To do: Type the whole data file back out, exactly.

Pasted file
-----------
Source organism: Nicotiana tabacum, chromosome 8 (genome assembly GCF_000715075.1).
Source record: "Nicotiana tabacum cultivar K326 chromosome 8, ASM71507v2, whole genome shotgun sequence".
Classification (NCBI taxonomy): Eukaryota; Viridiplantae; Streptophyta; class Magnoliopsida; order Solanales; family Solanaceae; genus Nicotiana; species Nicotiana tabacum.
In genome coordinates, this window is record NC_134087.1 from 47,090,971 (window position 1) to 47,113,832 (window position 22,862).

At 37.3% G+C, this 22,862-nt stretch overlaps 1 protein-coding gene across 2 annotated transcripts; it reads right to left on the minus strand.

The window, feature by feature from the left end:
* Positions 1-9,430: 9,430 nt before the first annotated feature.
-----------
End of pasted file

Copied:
Source organism: Nicotiana tabacum, chromosome 8 (genome assembly GCF_000715075.1).
Source record: "Nicotiana tabacum cultivar K326 chromosome 8, ASM71507v2, whole genome shotgun sequence".
Classification (NCBI taxonomy): Eukaryota; Viridiplantae; Streptophyta; class Magnoliopsida; order Solanales; family Solanaceae; genus Nicotiana; species Nicotiana tabacum.
In genome coordinates, this window is record NC_134087.1 from 47,090,971 (window position 1) to 47,113,832 (window position 22,862).

At 37.3% G+C, this 22,862-nt stretch overlaps 1 protein-coding gene across 2 annotated transcripts; it reads right to left on the minus strand.

The window, feature by feature from the left end:
* Positions 1-9,430: 9,430 nt before the first annotated feature.